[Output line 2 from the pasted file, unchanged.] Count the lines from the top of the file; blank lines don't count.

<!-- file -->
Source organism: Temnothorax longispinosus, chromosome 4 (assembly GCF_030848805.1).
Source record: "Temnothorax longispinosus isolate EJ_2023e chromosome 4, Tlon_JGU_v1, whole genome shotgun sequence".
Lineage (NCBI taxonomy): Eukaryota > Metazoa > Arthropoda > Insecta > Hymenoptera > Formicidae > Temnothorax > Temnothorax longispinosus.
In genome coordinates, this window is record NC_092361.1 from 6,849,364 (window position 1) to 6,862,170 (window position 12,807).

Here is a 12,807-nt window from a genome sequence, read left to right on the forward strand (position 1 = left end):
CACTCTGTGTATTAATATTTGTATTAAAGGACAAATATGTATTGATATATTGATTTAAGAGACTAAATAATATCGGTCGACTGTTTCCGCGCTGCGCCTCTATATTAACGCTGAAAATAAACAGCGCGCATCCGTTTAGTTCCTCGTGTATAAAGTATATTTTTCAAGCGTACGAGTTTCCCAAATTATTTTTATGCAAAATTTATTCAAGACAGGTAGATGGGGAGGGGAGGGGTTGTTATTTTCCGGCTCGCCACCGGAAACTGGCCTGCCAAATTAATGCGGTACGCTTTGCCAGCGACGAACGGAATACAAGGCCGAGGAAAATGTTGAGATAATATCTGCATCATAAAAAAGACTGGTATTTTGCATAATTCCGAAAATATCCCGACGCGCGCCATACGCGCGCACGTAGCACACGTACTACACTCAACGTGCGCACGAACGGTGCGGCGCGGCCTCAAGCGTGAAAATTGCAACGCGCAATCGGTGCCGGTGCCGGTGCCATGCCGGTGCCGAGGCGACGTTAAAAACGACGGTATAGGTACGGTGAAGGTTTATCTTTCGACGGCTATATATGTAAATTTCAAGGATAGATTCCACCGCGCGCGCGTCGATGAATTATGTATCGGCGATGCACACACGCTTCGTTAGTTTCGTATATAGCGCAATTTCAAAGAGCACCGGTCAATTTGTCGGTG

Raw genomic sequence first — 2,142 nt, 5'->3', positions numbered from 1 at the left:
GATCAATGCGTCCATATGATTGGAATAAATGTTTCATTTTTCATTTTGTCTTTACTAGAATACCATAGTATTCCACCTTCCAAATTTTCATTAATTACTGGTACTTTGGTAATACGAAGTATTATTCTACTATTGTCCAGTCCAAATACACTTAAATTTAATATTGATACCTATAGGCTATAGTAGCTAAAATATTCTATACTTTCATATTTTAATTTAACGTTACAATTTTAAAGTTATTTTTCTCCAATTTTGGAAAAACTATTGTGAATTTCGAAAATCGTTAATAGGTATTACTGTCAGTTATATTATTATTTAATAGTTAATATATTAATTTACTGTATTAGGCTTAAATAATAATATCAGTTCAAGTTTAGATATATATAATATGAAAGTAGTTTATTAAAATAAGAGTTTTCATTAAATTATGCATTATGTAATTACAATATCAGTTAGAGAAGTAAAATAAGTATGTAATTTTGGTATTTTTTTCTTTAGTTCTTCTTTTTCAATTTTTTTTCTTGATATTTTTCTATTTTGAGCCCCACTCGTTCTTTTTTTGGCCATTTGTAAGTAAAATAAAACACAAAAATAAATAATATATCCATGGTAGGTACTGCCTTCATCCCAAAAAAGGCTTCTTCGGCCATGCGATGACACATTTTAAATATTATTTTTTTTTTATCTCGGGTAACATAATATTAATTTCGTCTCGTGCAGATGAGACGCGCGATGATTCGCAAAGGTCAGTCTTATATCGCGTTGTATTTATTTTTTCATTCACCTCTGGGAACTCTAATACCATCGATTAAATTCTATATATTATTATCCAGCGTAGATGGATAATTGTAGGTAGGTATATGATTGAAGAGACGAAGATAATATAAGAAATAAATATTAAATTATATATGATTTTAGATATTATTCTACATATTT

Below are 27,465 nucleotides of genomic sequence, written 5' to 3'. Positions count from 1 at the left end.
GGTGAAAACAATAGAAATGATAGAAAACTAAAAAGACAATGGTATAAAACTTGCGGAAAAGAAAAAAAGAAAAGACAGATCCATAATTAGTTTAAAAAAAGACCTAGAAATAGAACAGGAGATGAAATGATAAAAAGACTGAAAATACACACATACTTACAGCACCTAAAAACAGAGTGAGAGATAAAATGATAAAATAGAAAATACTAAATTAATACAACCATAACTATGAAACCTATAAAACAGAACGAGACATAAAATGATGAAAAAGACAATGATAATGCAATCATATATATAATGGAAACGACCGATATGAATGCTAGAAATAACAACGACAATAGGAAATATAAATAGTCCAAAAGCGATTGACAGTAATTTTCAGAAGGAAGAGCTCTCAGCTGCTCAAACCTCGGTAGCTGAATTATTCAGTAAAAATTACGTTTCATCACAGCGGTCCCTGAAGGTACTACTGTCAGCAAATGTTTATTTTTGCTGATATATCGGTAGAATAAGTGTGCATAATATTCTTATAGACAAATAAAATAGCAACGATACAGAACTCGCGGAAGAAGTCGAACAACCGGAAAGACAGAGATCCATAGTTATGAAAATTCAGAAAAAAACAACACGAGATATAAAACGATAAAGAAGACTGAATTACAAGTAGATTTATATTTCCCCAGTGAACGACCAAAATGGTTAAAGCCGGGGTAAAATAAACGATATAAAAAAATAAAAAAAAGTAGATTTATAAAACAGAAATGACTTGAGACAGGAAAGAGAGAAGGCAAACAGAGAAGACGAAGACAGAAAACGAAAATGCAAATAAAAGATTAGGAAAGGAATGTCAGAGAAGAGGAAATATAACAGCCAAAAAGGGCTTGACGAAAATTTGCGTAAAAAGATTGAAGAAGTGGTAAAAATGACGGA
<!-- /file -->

Source record: "Temnothorax longispinosus isolate EJ_2023e chromosome 4, Tlon_JGU_v1, whole genome shotgun sequence".